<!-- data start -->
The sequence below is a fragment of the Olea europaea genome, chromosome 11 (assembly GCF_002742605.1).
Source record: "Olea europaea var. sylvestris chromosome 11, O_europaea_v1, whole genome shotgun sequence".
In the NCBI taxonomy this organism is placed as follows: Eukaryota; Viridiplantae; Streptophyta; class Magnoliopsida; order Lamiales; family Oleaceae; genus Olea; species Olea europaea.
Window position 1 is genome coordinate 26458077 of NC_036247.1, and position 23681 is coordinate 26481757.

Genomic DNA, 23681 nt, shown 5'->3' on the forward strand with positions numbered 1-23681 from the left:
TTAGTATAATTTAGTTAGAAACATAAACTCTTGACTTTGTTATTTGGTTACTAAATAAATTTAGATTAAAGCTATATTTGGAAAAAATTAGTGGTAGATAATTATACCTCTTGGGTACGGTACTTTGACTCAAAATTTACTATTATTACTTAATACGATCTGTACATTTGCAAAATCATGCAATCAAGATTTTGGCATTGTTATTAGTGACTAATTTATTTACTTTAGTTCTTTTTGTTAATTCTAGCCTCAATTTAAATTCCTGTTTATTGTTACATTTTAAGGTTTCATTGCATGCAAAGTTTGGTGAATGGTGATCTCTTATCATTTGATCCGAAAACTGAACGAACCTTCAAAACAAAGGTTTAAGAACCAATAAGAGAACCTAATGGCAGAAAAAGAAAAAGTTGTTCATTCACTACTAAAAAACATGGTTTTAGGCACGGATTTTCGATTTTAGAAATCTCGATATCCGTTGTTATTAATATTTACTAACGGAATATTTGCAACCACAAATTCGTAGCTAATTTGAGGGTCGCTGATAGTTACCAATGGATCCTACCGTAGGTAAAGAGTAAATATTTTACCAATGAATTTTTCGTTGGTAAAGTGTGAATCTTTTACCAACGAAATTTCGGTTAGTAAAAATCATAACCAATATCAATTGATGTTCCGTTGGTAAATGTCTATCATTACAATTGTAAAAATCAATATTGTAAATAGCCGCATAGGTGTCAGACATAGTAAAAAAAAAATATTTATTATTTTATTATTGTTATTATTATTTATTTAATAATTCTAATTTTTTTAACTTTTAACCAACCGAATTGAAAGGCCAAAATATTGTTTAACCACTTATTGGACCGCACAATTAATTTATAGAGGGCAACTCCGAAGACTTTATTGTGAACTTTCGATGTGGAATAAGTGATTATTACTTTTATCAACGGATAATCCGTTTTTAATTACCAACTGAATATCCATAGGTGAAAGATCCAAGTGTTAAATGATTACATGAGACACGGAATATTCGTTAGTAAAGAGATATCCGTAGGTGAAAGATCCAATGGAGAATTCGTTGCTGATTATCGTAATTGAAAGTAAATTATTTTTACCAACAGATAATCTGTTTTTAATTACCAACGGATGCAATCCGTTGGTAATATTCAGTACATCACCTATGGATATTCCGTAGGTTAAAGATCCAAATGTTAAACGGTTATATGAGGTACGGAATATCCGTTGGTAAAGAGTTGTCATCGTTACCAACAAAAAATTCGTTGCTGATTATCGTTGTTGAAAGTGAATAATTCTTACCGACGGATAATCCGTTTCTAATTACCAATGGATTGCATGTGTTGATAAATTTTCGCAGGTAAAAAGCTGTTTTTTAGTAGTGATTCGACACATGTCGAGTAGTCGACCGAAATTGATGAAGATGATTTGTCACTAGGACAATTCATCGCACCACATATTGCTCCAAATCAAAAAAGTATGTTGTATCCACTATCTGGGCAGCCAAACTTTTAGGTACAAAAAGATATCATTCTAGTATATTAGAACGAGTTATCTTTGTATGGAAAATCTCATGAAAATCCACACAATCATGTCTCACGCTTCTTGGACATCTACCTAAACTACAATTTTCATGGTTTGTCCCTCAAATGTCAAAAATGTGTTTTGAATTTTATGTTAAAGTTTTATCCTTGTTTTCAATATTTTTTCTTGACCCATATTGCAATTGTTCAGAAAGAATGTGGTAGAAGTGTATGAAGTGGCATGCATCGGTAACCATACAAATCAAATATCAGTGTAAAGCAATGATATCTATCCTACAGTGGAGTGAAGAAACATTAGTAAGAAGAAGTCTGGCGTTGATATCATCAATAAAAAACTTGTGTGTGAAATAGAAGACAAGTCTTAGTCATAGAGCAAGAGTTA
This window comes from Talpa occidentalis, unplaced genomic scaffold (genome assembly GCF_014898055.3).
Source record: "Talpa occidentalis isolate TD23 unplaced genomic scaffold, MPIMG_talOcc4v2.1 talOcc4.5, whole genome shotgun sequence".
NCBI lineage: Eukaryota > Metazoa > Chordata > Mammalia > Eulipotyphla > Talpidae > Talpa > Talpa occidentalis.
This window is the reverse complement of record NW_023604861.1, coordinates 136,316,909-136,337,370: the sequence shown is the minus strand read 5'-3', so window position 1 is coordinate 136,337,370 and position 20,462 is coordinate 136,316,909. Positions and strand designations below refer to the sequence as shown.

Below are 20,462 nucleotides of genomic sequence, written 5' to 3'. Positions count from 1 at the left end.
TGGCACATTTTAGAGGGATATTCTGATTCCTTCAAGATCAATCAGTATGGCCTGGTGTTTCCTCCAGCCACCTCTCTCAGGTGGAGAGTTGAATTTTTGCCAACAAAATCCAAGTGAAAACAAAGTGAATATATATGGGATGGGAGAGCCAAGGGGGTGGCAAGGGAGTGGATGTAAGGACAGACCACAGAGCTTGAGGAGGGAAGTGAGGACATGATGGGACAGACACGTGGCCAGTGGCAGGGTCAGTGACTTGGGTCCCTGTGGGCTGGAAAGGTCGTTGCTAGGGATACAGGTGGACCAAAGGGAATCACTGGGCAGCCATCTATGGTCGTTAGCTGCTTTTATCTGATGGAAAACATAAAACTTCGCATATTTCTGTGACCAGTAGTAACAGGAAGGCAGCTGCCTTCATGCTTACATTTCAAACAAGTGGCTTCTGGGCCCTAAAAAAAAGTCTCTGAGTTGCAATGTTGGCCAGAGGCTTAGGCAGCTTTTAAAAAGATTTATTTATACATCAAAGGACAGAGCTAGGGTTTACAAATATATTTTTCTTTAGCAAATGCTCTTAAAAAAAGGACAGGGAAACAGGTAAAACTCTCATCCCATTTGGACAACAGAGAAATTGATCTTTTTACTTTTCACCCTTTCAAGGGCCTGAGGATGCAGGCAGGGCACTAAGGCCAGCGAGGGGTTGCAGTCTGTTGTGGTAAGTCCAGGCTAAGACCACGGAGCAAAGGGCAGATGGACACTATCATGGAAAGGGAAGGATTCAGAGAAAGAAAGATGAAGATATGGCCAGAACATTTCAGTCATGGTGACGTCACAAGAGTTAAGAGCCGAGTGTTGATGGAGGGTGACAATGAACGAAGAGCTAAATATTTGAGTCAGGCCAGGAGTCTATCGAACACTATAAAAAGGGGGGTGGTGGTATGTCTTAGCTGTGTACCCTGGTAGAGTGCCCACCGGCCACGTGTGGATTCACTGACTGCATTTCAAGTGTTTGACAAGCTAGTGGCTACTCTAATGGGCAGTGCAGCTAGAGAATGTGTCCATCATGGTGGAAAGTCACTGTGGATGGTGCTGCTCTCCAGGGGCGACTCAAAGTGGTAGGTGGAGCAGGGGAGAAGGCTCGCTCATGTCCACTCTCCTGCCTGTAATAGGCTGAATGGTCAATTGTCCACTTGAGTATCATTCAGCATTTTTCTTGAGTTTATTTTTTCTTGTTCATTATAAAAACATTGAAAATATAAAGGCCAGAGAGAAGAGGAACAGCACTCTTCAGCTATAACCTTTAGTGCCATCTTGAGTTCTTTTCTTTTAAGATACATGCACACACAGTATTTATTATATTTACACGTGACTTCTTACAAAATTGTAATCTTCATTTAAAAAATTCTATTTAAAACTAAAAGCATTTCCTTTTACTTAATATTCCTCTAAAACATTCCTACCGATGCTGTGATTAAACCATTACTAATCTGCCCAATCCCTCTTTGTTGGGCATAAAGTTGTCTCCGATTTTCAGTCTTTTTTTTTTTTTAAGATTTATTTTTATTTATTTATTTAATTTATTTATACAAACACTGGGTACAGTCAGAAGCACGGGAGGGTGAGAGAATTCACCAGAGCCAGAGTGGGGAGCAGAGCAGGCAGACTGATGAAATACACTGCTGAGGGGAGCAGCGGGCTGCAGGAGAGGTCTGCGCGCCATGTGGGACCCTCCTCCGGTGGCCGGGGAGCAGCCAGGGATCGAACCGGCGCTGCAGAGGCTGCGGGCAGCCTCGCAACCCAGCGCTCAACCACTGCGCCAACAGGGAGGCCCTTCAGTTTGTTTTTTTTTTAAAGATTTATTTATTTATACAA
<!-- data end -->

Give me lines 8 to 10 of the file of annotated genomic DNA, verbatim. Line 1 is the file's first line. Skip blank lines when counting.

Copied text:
Source record: "Talpa occidentalis isolate TD23 unplaced genomic scaffold, MPIMG_talOcc4v2.1 talOcc4.5, whole genome shotgun sequence".
NCBI lineage: Eukaryota > Metazoa > Chordata > Mammalia > Eulipotyphla > Talpidae > Talpa > Talpa occidentalis.
This window is the reverse complement of record NW_023604861.1, coordinates 136,316,909-136,337,370: the sequence shown is the minus strand read 5'-3', so window position 1 is coordinate 136,337,370 and position 20,462 is coordinate 136,316,909. Positions and strand designations below refer to the sequence as shown.